If you enjoy woodworking, you know how important finishing your project is. If you are a wood turner in particular, you probably have seen the buffing systems on the market. If you have seen them, you also have probably seen how expensive they are. Because of this, I decided to make my own wheels, which work just as well as the expensive systems out there, mine only cost me around 12 dollars, but I already had almost all of the parts. If you don't, you can still make this for substantially cheaper than buying a new system.

I am entering this into the wood working challenge so please vote for it!

Step 1: Materials and Tools

There are actually very few materials required to make these wheels. Your biggest invest will just be time, and at that, you can easily make three wheels in  just a few hours.

-Flannel (You want 100% cotton flannel. This is a very cheap fabric, I got mine for $1 a yard, and just ended up buying the rest of the bolt for $12.33. I ended up with a lot left over so I would estimate you could easily make three wheels with 8-10 yards.)
-9x9 scrap of plywood (The measurement of the wood merely dictates the diameter of your wheel. If you want a larger wheel, use a larger square, smaller, use a smaller one. )
-2 Nails
-3 Medium-Large Screws (Machine screws, not drywall)
-6 Washers, 2 small, 2 large

-Fabric Scissors (You will notice that mine are not fabric scissors, and I deeply regret it. If you have them use them, but regular scissors will work.) 
-Electric Drill

Can this be used with angle grinder i.e. what are the max r.p.m. this wheel can stand?
i like this idea... instead of cutting the circle of fabric, why not just rotate each square a little bit rotating all the pieces evenly... and I also agree, you should run a spiral stitch around the entire square a few layers thick unless you can go through a half inch of fabric with your sewing machine... But you could create the same effect by doing a few layers at a time and then combining them together to form the wheel... <br> <br>Nice job, great idea! <br>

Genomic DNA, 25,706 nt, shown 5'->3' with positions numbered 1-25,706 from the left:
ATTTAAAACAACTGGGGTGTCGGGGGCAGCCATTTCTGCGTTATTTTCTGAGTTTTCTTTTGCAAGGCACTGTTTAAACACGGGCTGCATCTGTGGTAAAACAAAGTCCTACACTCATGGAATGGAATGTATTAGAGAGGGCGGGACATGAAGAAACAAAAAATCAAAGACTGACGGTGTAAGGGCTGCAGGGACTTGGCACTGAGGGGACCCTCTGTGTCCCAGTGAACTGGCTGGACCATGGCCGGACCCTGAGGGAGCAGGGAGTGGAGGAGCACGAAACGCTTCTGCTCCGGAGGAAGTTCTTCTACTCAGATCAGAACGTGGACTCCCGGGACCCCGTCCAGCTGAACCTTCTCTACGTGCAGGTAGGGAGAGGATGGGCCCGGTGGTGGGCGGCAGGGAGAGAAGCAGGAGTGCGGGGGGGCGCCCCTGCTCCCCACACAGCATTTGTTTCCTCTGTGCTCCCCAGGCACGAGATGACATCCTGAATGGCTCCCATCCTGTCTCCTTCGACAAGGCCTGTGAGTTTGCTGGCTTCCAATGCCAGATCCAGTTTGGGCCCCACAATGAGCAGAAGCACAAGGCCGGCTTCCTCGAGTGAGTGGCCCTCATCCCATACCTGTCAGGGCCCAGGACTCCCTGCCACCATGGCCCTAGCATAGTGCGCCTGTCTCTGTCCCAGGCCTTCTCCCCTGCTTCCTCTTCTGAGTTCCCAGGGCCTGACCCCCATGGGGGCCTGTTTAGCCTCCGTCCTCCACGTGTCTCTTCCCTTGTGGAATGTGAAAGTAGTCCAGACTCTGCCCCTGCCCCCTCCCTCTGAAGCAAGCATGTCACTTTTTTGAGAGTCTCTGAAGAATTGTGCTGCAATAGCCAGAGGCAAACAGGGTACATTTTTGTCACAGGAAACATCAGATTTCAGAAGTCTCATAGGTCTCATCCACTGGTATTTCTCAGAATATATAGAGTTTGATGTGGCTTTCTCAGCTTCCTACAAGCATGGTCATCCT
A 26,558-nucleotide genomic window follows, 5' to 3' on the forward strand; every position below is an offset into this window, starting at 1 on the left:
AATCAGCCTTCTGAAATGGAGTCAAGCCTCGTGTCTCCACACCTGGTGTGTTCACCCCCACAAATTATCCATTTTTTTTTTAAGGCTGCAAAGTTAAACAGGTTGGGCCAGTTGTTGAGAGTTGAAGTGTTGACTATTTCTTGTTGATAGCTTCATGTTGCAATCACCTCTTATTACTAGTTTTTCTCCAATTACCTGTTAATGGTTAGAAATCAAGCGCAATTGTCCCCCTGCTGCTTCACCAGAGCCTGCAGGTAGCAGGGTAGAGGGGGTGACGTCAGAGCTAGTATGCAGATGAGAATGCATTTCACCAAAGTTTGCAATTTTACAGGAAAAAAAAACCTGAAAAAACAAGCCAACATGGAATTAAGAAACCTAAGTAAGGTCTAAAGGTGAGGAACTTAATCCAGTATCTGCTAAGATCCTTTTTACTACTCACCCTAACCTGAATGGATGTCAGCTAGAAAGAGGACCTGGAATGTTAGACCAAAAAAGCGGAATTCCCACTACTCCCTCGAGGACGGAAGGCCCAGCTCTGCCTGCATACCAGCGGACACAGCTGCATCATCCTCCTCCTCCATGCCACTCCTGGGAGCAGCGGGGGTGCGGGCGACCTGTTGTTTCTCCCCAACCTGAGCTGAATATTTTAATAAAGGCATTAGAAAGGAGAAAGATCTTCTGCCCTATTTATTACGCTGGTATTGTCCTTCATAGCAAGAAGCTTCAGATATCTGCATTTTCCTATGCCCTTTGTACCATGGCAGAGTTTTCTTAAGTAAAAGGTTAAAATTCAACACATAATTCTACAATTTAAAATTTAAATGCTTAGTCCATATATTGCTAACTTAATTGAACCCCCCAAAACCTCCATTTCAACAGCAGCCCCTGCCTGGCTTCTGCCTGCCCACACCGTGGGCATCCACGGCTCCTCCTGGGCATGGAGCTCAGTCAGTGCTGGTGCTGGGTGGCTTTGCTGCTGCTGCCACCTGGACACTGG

this seems like something easy to do, do you think i could use denim all-thread and my drill press to make a buffer for metal pieces or would that be more like a polishing wheel?
i think sewing the discs could help to have a more solid surface, like commercial ones. At least all i saw are sewed xD
just a thought here, you could prob save time by sandwiching the cloth between 2 pieces of ply and cutting out the circle with a bandsaw all at once.
Very interesting, I will make one as this. You can cut all fabric at one using a jigsaw with a sharp edge (cutter) instead of teeths. Any hardware store have them. <br> <br>Maybe another method is to press the pack of fabric between two pieces of wood, but I never did it with fabric. I did it with papers, is very effective.

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